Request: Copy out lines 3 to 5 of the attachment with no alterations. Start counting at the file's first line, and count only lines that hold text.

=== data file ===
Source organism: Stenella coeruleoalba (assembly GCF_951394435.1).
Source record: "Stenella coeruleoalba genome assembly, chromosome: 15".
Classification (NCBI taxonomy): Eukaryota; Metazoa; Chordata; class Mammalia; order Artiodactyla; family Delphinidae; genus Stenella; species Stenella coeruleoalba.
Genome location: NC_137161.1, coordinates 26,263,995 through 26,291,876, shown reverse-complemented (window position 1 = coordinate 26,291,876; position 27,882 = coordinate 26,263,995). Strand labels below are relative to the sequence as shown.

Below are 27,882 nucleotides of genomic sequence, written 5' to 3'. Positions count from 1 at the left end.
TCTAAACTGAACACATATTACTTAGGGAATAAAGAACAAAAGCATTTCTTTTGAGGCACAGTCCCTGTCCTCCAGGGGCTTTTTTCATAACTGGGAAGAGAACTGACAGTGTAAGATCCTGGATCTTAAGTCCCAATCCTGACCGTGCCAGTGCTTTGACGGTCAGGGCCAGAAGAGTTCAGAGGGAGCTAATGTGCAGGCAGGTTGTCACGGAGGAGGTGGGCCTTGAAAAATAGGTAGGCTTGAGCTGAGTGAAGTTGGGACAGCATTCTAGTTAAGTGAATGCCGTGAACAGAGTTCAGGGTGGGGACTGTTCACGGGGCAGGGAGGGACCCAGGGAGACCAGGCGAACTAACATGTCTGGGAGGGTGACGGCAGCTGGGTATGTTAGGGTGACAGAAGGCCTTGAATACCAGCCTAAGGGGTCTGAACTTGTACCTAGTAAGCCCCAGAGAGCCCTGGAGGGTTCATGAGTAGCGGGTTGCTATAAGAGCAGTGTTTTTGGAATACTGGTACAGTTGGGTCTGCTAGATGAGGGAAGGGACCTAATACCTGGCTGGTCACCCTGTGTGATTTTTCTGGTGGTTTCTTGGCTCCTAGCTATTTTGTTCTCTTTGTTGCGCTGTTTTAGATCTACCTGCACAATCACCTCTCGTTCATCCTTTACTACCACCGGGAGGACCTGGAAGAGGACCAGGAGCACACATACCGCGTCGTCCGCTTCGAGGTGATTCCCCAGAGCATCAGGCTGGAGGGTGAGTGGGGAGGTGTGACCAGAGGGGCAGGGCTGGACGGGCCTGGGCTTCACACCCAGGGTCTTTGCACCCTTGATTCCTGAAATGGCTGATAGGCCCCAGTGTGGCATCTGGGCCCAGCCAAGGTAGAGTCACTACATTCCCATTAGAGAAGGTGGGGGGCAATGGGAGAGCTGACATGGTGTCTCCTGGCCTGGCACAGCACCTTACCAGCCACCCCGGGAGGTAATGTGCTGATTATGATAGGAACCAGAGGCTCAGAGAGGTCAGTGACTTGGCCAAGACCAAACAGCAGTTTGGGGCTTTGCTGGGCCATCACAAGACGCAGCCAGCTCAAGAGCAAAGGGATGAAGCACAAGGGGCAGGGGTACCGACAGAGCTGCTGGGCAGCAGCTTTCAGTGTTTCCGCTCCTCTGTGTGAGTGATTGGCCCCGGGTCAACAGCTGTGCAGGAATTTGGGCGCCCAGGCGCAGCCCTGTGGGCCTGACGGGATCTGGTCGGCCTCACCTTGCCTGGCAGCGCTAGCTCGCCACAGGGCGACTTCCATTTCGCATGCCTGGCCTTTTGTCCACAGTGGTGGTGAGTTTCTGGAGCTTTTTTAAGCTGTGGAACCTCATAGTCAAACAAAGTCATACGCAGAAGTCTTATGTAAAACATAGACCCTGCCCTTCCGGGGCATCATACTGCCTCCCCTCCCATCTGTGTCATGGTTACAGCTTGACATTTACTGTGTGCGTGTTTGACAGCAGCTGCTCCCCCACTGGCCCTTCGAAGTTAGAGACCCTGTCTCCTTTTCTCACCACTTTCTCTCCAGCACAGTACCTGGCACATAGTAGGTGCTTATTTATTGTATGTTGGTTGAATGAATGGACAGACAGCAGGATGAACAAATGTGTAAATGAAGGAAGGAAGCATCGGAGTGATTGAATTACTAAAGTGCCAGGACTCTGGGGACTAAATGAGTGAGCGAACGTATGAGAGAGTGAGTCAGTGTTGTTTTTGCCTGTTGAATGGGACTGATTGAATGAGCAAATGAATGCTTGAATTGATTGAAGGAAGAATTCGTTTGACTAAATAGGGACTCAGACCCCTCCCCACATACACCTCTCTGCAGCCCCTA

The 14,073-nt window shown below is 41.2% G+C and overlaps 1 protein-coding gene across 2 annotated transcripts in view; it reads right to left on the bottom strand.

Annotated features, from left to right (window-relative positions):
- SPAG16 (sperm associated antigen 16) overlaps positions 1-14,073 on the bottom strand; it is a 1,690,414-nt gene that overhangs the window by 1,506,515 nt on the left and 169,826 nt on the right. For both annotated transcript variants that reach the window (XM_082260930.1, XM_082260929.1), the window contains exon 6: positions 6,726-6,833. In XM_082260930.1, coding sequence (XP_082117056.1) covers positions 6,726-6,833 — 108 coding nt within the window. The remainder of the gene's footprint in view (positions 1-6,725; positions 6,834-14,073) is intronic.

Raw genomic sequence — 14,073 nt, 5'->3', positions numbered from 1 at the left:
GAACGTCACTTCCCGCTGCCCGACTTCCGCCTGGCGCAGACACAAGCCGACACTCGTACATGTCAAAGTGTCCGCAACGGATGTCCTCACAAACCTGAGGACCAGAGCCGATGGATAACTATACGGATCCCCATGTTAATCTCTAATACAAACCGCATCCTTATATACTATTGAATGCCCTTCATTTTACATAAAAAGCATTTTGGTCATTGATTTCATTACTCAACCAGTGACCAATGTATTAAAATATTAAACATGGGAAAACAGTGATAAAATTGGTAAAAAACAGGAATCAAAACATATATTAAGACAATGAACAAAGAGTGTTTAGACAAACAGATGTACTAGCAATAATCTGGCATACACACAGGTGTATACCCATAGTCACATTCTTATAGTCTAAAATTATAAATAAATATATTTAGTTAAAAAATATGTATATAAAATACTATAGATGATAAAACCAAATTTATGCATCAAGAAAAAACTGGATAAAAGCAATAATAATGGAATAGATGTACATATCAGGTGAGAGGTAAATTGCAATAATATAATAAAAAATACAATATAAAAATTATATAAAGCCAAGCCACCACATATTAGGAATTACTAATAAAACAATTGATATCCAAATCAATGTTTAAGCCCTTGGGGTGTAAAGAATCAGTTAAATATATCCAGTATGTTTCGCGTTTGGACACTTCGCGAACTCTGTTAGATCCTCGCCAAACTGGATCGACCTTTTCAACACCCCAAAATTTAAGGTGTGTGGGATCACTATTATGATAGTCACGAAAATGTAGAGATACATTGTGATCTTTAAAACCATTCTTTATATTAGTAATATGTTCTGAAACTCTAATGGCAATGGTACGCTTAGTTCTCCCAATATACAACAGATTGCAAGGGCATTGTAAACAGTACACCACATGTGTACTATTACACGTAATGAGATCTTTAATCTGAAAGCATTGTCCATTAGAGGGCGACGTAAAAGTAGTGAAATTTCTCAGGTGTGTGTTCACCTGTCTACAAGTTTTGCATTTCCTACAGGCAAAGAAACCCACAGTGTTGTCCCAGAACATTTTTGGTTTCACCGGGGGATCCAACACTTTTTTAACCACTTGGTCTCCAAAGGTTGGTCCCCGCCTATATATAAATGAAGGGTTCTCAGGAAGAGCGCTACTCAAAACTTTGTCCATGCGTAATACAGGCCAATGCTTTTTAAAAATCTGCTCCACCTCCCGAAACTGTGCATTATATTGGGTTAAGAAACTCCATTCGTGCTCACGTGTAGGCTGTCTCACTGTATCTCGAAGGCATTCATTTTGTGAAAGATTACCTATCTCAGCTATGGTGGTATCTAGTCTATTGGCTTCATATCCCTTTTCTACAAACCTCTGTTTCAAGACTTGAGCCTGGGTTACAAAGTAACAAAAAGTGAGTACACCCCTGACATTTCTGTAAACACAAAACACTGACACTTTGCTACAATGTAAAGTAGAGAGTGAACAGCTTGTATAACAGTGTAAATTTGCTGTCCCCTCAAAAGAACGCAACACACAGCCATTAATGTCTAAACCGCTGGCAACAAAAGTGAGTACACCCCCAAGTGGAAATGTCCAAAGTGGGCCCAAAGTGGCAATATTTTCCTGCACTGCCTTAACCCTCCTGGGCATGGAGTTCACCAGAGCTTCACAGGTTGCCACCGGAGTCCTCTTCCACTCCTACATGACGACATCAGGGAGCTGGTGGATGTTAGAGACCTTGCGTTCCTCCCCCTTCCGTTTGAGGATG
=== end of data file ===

Classification (NCBI taxonomy): Eukaryota; Metazoa; Chordata; class Mammalia; order Artiodactyla; family Delphinidae; genus Stenella; species Stenella coeruleoalba.
Genome location: NC_137161.1, coordinates 26,263,995 through 26,291,876, shown reverse-complemented (window position 1 = coordinate 26,291,876; position 27,882 = coordinate 26,263,995). Strand labels below are relative to the sequence as shown.

Below are 27,882 nucleotides of genomic sequence, written 5' to 3'. Positions count from 1 at the left end.